Friday Faves is our weekly blog series highlighting a few select pieces from the REG team’s reading lists. You can catch up on past Friday Faves on the archive

The Top 10 Findings on Resilience and Engagement

Anne says: Resilience and engagement – there is no shortage of articles and opinions on these topics. In fact, I did a Google search on “Resilience in the workplace” and returned 69,000,000 – the oldest article displaying in the first five pages was 2018 – and of course, the majority were dated 2020. No surprises there.

Why then, would I select yet another article for this week’s Friday Fave?

Because this is a research-based, global study with a stunning 26,000 participants and the findings are collated in relatable contexts to enable leaders to put strategies into action, and authored by the ADP Research Institute. The project, titled The Definitive Series: Employee Engagement, includes some academic review pointing out the gaps in research, but with a swipe at some of the 69 million search results they confidently state:

“The practitioner community has produced a similarly large number of “white papers.” However, the majority of these lack methodological rigor and objectivity, raising concerns about the credibility of their conclusions.”

A significant claim, but also a prompt to evaluate the quality of information we’re consuming and accepting without questioning the background or methodology that enables the authors to arrive at their conclusions. The article provides their definition of resilience and engagement, in particular, the correlation between the two states – see the image below.

The top ten findings they describe as “the most intriguing” are also visually presented in the Executive Summary on the ADP site. Although I didn’t find any of the results surprising, it was interesting to review concepts that we were aware of prior to the pandemic, still remaining relevant and amplified during the disruptive work patterns of 2020.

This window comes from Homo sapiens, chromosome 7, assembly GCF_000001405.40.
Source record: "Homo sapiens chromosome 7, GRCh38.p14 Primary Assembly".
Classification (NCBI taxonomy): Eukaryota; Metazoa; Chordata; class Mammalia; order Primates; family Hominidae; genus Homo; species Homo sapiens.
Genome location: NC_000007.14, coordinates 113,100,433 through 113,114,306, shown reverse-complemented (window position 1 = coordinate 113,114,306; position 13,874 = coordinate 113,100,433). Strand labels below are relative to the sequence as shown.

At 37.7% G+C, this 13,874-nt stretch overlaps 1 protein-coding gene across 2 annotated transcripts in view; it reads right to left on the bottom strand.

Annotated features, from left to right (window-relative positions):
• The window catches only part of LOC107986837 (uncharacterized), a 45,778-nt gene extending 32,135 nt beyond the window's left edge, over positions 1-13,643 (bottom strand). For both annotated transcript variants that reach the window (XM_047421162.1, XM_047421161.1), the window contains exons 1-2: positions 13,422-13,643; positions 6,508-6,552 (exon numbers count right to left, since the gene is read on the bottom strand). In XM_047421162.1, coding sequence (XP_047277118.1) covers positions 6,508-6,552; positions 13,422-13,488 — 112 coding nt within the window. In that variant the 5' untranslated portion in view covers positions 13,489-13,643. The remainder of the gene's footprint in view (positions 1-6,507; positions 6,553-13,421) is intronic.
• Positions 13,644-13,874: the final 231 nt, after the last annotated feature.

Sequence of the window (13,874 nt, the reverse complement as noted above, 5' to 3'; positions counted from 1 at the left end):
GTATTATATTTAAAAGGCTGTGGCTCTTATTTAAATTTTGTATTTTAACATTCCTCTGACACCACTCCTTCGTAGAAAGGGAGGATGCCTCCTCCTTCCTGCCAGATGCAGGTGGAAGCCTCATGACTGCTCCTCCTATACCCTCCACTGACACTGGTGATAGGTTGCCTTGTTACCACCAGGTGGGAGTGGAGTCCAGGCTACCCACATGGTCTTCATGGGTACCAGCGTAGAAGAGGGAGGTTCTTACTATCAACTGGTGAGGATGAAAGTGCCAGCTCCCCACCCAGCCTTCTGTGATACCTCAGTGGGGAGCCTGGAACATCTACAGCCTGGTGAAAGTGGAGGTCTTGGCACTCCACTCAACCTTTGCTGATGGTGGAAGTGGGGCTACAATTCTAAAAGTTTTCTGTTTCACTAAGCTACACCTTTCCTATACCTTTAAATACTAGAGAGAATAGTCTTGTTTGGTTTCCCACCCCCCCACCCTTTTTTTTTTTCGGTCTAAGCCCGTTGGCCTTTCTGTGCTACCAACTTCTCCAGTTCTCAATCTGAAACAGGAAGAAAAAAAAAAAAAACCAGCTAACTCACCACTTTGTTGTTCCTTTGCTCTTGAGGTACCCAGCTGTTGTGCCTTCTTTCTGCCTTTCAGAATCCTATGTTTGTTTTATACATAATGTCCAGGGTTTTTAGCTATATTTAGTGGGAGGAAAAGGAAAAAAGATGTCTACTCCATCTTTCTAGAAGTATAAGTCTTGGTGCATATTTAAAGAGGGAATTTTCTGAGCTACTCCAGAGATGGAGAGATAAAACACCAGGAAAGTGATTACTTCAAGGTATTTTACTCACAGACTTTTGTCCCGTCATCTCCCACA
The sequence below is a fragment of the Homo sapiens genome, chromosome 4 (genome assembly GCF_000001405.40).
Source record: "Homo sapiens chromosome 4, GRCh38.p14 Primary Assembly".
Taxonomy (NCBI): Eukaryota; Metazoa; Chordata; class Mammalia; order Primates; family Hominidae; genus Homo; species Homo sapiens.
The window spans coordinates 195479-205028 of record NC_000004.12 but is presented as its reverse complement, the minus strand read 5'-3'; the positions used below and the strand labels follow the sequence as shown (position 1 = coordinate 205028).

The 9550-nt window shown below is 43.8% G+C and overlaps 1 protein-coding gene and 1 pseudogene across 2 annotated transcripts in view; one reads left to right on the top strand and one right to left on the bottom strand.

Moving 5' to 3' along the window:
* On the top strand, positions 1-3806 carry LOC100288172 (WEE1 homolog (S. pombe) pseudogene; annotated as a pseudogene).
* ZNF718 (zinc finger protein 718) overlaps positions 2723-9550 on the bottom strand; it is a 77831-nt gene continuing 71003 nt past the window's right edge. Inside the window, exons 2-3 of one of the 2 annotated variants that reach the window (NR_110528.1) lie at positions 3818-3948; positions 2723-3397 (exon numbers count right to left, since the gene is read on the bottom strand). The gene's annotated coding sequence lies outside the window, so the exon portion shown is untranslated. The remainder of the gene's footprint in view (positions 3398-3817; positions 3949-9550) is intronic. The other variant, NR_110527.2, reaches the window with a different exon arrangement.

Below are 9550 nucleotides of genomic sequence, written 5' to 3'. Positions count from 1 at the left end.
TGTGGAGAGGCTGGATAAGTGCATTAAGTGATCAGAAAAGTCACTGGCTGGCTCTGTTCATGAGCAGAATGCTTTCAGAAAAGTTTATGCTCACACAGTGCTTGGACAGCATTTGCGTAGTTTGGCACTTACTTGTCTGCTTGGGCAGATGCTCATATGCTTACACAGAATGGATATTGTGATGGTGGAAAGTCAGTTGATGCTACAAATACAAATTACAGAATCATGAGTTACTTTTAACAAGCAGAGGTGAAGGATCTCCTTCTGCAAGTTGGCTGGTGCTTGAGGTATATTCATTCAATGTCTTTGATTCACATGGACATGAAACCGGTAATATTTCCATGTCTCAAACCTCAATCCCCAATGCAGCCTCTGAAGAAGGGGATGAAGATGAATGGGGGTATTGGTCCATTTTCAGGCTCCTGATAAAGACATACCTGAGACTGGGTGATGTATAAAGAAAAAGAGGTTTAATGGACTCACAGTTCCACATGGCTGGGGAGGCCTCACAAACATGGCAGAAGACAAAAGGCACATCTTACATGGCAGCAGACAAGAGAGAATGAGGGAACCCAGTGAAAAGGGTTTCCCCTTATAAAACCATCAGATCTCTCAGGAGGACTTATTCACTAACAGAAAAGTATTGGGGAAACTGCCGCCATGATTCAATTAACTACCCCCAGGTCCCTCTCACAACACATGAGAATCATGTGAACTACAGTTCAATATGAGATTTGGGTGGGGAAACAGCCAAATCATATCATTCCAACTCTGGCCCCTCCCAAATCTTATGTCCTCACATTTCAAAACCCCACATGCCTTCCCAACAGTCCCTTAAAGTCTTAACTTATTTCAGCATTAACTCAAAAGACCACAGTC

Here are the top 10 findings:

  1. Trust is everything.

  2. One is the loneliest number.

  3. Office space isn’t essential.

  4. It’s good to be in tech.

  5. Nurses and teachers are suffering most.

  6. The unknown is scarier than change.

  7. The honeymoon (effect) is over.

  8. Members of Gen Z are no less resilient than their elders.

  9. Relationships boost resilience.

  10. Resilience and engagement levels rise with your role.

The value of understanding these findings provides some insights into opportunities to reconstruct hybrid models of working. Findings #1 – #3 are stand out items for me. We need to rethink how we work in teams, how we won’t be co-located as a team for some time yet and the need for connecting, and how to combine these two items to develop trust. At #6, the fear of the unknown wraps up the need for internal communications to ensure transparency and authenticity versus spin messages.

The final message from the author is another reminder, remember, we’ve heard this before:

“Leaders need to see their employees not as “labor” but as the messy, complex, emotional beings they are — dealing with real-world human challenges, just like they are.”